2021-2022 Stamp Duty Land Tax Rates in the UK

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2021-2022 Stamp Duty Land Tax Rates in the UK

When you purchase a property in the UK a tax or duty is payable to HMRC. Known officially as stamp duty land tax (SDLT), this is a tax that was significantly changed from its predecessor, Stamp Duty. The UK government renamed and relaunched the tax in December 2003 and displayed the new rules and rates of SDLT on their website. On the face of things, it seems a simple and easy calculation followed by a painful payment process. You are probably unaware that there are a number of reliefs that can be claimed and can significantly reduce your stamp duty burden.  

2021 Stamp Duty Land Tax rates

2021 Stamp Duty Land Tax rates, valid until 30 June 2021 are:

Property or lease premium or transfer valueSDLT rate
Up to £500,000Zero
The next £425,000 (the portion from £500,001 to £925,000)5%
The next £575,000 (the portion from £925,001 to £1.5 million)10%
The remaining amount (the portion above £1.5 million)12%

These rates take account of the current Stamp Duty Holiday on purchases of property over £500,000, which is due to end at the end of June 2021. From July 2021 until the end of September 2021, the zero-rate threshold will be set at £250,000 – double its standard level of £125,000 and will return to that level on October 1st, 2021.

From 1 October 2021 SDLT rates will revert to:

Property or lease premium or transfer valueSDLT rate
Up to £125,000Zero
The next £125,000 (the portion from £125,001 to £250,000)2%
The next £675,000 (the portion from £250,001 to £925,000)5%
The next £575,000 (the portion from £925,001 to £1.5 million)10%
The remaining amount (the portion above £1.5 million)12%

If you were to complete the purchase of a new primary residence with a price of £450,000 prior to 30 June, the SDLT would be nil. However, from 1 October it would revert to £12,500. Similarly, on a purchase price of £250,000, the SDLT will be nil, whereas, from 1 October, it will revert to £2,500.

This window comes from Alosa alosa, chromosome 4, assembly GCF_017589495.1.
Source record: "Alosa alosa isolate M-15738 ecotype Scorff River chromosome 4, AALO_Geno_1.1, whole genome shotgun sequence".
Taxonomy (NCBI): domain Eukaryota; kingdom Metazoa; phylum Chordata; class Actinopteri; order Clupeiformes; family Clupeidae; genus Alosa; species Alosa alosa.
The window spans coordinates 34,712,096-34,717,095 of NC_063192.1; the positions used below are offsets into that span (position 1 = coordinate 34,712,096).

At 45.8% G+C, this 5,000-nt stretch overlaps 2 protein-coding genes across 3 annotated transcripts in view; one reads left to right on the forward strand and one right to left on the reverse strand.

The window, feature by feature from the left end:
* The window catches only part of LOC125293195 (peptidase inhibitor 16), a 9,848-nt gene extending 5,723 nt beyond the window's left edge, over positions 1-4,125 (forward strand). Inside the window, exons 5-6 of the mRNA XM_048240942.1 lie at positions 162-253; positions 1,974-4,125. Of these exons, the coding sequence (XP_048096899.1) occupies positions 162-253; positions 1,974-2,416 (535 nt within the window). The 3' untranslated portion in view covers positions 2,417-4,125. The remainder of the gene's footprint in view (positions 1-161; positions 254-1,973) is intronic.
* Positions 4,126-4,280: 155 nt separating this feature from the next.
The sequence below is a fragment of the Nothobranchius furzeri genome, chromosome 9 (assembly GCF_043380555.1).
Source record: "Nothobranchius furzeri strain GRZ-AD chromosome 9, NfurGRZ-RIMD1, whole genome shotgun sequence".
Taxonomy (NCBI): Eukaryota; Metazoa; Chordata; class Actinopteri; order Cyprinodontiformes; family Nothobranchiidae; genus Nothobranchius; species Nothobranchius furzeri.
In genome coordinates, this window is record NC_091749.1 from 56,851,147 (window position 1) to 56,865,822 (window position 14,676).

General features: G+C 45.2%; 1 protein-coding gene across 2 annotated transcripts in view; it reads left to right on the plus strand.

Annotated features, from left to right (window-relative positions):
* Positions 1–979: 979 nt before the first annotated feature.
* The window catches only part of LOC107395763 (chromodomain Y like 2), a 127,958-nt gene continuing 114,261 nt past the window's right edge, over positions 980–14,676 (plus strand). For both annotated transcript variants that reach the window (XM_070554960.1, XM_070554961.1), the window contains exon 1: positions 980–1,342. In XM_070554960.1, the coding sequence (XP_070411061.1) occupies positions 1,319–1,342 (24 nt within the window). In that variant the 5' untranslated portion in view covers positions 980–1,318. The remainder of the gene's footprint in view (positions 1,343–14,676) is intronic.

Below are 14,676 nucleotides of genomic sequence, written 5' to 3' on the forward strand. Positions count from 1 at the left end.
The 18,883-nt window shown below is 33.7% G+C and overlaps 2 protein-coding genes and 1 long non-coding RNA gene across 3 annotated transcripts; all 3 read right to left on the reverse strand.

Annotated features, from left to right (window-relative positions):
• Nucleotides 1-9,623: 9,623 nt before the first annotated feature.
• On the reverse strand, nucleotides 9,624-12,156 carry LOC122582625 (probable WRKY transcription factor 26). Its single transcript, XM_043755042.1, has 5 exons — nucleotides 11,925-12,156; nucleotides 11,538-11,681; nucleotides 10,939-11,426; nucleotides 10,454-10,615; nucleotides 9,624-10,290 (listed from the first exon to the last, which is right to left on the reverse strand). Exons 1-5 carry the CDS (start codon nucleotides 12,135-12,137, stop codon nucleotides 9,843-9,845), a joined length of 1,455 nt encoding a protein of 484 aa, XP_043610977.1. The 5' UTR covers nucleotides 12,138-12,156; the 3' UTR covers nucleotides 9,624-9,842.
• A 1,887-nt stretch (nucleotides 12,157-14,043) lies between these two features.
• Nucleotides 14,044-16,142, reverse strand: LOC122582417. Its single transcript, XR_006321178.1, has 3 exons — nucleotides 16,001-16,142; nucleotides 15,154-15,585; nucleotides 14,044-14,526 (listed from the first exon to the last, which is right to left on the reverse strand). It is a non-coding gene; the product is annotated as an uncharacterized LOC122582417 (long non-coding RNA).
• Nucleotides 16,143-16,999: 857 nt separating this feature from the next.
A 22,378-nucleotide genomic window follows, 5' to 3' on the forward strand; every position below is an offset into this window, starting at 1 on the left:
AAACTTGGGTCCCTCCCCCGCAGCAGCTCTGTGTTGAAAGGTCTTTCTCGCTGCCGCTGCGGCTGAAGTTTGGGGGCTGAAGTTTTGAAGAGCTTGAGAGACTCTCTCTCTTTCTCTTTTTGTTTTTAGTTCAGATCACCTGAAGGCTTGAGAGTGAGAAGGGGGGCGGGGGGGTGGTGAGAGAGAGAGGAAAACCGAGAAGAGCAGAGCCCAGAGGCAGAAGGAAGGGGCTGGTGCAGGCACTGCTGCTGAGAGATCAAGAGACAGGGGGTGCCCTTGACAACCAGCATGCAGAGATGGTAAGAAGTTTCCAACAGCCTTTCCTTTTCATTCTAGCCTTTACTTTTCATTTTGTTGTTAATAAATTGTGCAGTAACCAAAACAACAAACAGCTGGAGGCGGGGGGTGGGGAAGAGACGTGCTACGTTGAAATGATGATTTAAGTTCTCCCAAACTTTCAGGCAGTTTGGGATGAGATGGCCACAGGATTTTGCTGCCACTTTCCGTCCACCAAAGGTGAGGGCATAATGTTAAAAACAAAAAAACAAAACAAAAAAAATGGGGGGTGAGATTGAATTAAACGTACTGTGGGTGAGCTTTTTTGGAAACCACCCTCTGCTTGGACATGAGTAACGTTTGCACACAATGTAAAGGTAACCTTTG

You can easily see how the cost of SDLT increases quite steeply as the purchase price of your property goes up. Going even higher, if your purchase price is £750,000 the current SDLT will be £16,250 and from 1 October a whopping £27,500.

If your property is not your primary residence there is also a surcharge of an additional 3%. So, if you purchase a property as a holiday home or as a buy to let property this additional burden will apply to that purchase.

SDLT Reliefs

However, some of the reliefs referred to above may enable you to claim a reduction or refund in SDLT. Reliefs afforded include such things as granny flats on the property, commercial buildings on the plot, rights of way or wayleaves across the property when an exclusivity agreement and non-refundable deposit have been paid and even first-time buyer purchases. 

When all parties to a transaction are first-time buyers there is also a relief to claim which reduces the SDLT on that particular purchase. All property types are included by any purchaser for SDLT. This includes foreign buyers and for the sale of commercial properties, including sites acquired by developers.

Stamp Duty Land Tax reporting

Once the purchase transaction is complete an SDLT return must be lodged for all property transactions in excess of £40,000, whether any SDLT is payable or not. This return must be lodged within 14 days of completion. If you fail to lodge the return you will be liable to a penalty fine. So it is important that you remain on top of your situation when you buy a property for whatever reason, whether it be a freehold or leasehold purchase.

The types of relief available tend to lean toward larger properties and when a purchase has been made for more than £500,000 there is more likelihood that relief may be available. This does not preclude smaller and lower-priced properties entirely. If you already purchased a property in the UK, then learn more about SDLT refunds here.

In the next article, I shall evaluate some of the finer details regarding SDLT and offer some case studies. Meanwhile, if you have any questions about a transaction you may have made in the last year and sometimes for up to four years ago please do not hesitate to contact Soteria Trusts or view our dedicated SDLT Refund page, where you can also find a free guide to SDLT to download.

This article has been written by Andrew Wood.

Connect with him on LinkedIn: https://www.linkedin.com/in/andrewwoodbca



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